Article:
Déjà vu? Mitt Romney considering 2016 presidential run

Former Massachusetts governor Mitt Romney. (Reuters/Chris Keane)
Former Massachusetts Gov. Mitt Romney adamantly denied that he would run for president again in 2016, but apparently that’s all changed now: The former Republican candidate is reportedly considering taking another shot at the nation’s highest office.

The news was first reported by the Wall Street Journal, which stated that Romney told donors in New York City on Friday that he is “seriously considering” a presidential run in 2016. Romney spoke to roughly 30 of his previous campaign’s largest donors, pointing to turmoil around the world and concerns over the economy as reasons he is weighing another bid.

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Romney’s former national finance co-chairman, Spencer Zwick, was at the meeting and also confirmed to the Washington Post that 67-year-old Romney is serious about his statement.

“I believe Mitt Romney is too much of a patriot to sit on the sidelines and concede the presidency to Hillary Clinton or Elizabeth Warren when he knows that he can fix the country,” Zwick told the newspaper. “He traveled the country in 2014, met with voters, met with citizens, and I think at the end of the day he believes he could actually make a difference.”

Still, the news comes as a surprise to many, particularly since Romney openly said his political career was all but finished since his loss to President Barack Obama in the 2012 election. As noted by CNBC, last year Romney told ‘Meet the Press’ he would not run again.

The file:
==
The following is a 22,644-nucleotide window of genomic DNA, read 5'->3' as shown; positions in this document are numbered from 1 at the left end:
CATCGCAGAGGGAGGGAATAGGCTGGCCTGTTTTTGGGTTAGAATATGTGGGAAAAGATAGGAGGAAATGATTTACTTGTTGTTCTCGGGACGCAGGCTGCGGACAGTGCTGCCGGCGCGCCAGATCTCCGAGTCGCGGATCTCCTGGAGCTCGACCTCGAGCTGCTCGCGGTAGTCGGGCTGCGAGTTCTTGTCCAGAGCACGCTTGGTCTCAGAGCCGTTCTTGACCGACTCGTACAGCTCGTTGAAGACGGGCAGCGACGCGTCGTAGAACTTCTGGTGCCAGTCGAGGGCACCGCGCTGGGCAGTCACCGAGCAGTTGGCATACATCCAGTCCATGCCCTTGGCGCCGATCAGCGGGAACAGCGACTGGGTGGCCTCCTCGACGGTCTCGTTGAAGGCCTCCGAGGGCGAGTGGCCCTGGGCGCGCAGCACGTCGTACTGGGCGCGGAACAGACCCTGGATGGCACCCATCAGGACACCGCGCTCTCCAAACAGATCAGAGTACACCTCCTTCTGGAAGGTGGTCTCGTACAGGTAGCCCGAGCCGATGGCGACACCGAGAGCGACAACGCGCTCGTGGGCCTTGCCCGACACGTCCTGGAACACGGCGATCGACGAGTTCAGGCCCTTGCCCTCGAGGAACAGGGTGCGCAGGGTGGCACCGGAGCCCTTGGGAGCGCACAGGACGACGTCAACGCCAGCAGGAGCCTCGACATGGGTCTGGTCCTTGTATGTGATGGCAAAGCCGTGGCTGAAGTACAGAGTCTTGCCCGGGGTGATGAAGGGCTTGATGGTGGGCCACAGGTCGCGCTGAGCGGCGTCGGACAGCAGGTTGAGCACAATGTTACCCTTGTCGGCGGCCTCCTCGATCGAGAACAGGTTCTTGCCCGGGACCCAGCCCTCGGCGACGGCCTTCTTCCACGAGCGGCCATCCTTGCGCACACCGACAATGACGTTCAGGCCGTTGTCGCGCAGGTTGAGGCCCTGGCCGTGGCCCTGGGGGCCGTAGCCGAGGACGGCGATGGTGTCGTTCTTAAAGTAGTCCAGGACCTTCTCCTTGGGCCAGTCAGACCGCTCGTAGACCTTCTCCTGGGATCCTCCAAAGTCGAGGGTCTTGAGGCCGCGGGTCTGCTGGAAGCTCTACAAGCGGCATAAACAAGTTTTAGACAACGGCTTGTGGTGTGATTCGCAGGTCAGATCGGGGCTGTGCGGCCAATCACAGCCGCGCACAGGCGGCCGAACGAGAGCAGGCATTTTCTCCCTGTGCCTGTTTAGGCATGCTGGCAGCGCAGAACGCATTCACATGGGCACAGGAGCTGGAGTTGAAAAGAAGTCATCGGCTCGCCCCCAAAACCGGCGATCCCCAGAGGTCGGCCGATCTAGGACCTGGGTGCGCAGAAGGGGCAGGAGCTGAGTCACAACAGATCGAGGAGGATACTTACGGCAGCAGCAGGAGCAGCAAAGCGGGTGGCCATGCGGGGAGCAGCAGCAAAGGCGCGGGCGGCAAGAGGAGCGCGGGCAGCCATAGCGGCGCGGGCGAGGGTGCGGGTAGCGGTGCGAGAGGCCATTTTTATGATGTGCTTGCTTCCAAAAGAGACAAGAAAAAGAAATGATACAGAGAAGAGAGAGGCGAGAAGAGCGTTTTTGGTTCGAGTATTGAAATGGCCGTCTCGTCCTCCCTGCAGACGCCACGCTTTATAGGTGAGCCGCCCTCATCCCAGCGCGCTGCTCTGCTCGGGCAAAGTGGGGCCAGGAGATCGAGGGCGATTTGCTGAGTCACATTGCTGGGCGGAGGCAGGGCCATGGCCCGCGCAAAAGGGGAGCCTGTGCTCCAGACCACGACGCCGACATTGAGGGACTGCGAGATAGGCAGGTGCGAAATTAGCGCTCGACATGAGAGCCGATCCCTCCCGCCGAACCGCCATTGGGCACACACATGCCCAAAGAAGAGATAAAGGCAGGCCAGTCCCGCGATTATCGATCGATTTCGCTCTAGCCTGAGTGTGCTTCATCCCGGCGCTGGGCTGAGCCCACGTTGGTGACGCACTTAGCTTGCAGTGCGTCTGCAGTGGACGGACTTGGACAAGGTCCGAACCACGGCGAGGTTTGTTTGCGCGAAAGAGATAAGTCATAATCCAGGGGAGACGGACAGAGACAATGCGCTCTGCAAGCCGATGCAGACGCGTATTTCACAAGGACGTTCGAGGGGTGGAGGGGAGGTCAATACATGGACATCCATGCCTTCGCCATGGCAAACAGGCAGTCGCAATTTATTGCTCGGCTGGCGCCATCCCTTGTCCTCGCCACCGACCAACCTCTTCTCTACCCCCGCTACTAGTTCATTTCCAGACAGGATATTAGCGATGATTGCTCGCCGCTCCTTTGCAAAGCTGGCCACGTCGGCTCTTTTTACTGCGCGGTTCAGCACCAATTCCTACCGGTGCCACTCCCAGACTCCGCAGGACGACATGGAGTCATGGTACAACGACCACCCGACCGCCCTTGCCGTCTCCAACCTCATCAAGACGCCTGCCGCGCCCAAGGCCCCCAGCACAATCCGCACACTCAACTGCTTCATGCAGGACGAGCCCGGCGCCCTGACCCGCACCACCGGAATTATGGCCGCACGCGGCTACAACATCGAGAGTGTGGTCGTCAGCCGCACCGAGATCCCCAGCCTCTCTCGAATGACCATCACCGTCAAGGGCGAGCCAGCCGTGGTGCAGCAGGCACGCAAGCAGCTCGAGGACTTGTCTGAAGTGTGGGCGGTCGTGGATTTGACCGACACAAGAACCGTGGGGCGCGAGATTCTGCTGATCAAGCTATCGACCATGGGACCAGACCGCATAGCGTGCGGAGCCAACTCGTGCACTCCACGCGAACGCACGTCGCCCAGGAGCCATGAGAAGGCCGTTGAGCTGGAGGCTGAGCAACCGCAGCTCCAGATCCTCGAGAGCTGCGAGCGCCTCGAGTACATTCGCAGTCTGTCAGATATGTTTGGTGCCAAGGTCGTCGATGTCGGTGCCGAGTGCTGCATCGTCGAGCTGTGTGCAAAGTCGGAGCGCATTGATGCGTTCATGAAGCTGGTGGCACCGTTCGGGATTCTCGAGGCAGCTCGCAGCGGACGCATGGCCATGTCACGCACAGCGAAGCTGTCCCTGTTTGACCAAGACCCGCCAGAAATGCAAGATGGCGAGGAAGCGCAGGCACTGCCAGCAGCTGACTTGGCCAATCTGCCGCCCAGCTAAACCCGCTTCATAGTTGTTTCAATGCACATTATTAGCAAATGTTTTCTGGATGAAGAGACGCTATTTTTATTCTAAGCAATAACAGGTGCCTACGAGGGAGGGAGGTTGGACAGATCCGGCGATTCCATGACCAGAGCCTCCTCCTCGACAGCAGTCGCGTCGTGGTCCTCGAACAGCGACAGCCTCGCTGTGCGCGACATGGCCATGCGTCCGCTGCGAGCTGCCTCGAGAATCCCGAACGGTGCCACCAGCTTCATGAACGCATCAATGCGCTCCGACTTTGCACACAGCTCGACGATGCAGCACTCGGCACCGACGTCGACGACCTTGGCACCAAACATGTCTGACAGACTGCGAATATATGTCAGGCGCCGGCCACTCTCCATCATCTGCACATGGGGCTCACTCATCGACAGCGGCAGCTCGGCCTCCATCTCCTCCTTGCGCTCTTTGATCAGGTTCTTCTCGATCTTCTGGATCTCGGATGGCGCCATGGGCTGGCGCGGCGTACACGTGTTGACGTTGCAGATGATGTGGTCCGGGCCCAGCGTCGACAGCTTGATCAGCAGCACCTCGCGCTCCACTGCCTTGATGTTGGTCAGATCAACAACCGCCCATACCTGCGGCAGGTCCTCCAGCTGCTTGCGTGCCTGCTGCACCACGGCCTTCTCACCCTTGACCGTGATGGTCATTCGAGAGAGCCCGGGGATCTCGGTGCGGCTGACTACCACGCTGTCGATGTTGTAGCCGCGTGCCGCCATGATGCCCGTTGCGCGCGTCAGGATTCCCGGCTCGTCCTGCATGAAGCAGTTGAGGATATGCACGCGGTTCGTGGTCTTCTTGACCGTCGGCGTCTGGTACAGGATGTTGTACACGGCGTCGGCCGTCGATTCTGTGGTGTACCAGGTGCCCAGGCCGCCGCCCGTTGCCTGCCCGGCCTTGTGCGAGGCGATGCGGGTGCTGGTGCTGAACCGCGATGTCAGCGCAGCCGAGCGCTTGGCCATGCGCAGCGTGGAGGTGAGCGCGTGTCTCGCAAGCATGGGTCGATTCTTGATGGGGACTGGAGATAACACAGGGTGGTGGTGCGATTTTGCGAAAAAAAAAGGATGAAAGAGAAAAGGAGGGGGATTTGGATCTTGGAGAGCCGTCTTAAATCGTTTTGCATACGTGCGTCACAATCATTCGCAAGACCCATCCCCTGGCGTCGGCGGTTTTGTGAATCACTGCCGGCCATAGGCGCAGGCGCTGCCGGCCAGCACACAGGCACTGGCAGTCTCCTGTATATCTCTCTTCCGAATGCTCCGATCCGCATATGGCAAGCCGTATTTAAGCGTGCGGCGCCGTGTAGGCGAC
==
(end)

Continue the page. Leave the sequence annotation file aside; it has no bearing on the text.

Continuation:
"Look, I want to find the best candidate for us to take our message to the American people," he said at the time. "That we can bring better jobs, higher incomes, and more security globally. We can do that. And I'm convinced that the field of Republican candidates that I'm seeing is a lot better position to do that than I am. So I'm not running."

Still, Romney did not close the door on the option in private, and despite previous statements by his wife, Ann, an unnamed source told the Post she is now “very encouraging.”

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The move comes as another establishment favorite, former Florida Gov. Jeb Bush, announced he is moving closer to running for president. Bush has begun attracting donors from across the party, and Romney’s latest statement seems to be an attempt to keep his loyal donors from jumping ship.

“It was indicative of what many people have been telling him: That if he’s going to run or if he’s interested in running, he should not wait,” said Bobbie Kilberg, who helped raise money for Romney in 2012, to the Journal. “If he wants to run, he needs to get in before the spring.”

If Romney does toss his hat in the ring, he would join what’s turning out to be a logjam of Republicans thought to be considering presidential runs. Sens. Rand Paul (Ky), Ted Cruz (Texas), Marco Rubio (Fla.) are all in the mix, as are Governors Rick Perry (Texas), Christ Christie (N.J.) and Scott Walker (Wis.)